Oh Captains, my Captains

Jonathan here. I spent the day in Eastlake, Ohio on Wednesday and wanted to let everyone know about my experience.

Captain First off, you’re not going to find a better park in the South Atlantic League than the Lake County Captains’ Classic Park (I haven’t been to West Virginia yet, so I suppose I should reserve judgement, but that’s the beauty of blogs, no?). Built in 2003, I hope the players — many of whom are just starting out in pro ball — realize how good they’ve got it by calling that brand-spanking new facility home. There isn’t a bad seat in the house, it can seat over 7,000 (large for the SAL) and they’ve got the usual assortment of entertainment for the kids, etc. It will be the site for the 2006 SAL All-Star Game in June.

One of the things I like is that they don’t overdo it there. The temptation is to load up so much on the between-innings promotions and games/rides that the actual game of baseball or the beauty of the park becomes almost secondary. This is a new park, but there is a retro feel to it. As much I like Dayton’s ballpark, it’s almost too modern for a Midwest League park, what with the outfield fence-video board thing. Classic Park in Eastlake looks new, but there’s an homage to the old-style Sally parks, in my opinion.

They’ve got two mascots for the Captains these days. One is a green, fuzzy dude named "Skipper." He’s a relative of the Indians’ Slider, a nondescript monster that has noting to do with the team logo. Still, they’ll be able to market him to kids and I’m sure eventually, they’ll have a Mrs. Skipper and the wedding will be a huge promotion. This year, they’ve also added a 9-foot inflatable Captain (they have this whole nautical thing going because of the proximity to the South Atlantic….ok, maybe not. But it is less than a mile from Lake Erie).

The level of play is, well, first year pro ball style. Some greatness, some sloppiness. Remember, guys at this level are just learning how to play the game. The Captains don’t have any super prospects, though I will be writing about their second baseman, Matt Fornasiere, who won’t wow anyone with tools, but just goes out and gets the job done.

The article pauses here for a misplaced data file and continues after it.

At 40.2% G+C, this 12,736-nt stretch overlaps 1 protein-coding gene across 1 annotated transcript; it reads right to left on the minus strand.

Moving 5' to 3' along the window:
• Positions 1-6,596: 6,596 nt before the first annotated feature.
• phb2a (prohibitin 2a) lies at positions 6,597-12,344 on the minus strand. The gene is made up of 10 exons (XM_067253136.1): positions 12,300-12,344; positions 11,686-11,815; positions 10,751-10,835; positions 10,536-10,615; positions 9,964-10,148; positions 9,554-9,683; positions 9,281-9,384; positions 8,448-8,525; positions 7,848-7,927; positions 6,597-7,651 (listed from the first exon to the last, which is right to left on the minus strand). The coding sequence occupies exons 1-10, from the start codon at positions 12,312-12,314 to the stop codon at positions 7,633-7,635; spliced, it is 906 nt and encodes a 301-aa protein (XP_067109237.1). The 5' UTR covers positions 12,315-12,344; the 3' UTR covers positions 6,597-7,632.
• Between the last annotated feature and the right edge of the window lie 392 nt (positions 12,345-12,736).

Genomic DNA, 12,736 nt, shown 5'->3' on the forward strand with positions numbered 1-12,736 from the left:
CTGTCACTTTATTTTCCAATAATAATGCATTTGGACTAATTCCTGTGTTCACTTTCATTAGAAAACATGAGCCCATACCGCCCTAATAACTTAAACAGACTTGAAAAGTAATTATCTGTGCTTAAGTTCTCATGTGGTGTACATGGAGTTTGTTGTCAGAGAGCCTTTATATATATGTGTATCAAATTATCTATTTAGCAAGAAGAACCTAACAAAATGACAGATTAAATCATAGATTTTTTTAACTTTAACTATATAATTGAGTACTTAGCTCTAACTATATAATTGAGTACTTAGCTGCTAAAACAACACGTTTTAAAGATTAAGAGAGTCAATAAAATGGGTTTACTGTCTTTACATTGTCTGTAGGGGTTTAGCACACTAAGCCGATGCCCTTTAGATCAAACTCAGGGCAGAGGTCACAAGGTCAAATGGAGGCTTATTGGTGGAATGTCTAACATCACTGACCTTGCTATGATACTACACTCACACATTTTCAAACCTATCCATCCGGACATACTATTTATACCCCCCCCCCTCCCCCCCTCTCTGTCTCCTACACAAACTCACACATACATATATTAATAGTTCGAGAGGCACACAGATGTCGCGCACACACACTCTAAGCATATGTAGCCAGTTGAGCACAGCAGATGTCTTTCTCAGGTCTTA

On the other side, the Lexington Legends were in town. I was a little disappointed that Brian Bogusevic didn’t pitch and even more so that Eli Iorg (Garth’s son) wasn’t in the lineup. But I did get a good look at Koby Clemens, Roger’s kid. Obviously self-assured, he is devoid of any kind of entitlement attitude. He knows he needs to earn his way up the ladder and that it won’t be given to him because of his last name. It was refreshing to see that. As for his play, he looked like a teenager just getting started in a lot of ways, but he looked like a seasoned vet when he went the other way for an RBI single during the Legends’ victory.

All in all, a very productive trip (helped greatly by the Captains’ staff, one of the friendliest and most helpful I’ve seen), and keep an eye out for an "Around the Minors" video show based on the visit on MiLB.com soon.


Lake County is a great place to take in a game. Lots of parking and they do a good job of putting on a show.

Unfortunately, the people of Eastlake are not as excited about the stadium as it has burdened their city to the verge of bankruptcy thanks to “short-sighted” politicians and “over-willing” owners.

Ahh, politics and money, two things that are bound to ruin just about anything pure and simple. I think I’m glad I didn’t know that before I went, otherwise it may have tainted the trip.

Yes, it is the worst possible thing. I was working as a student-intern with the Canton Repository when Canal Park was built. Being in Canton during that whole thing, I’ve still yet to attend a game at Canal Park, though I think this is the year, I break down and enjoy a AA game.

In case your interested a little background on the Captains situation:




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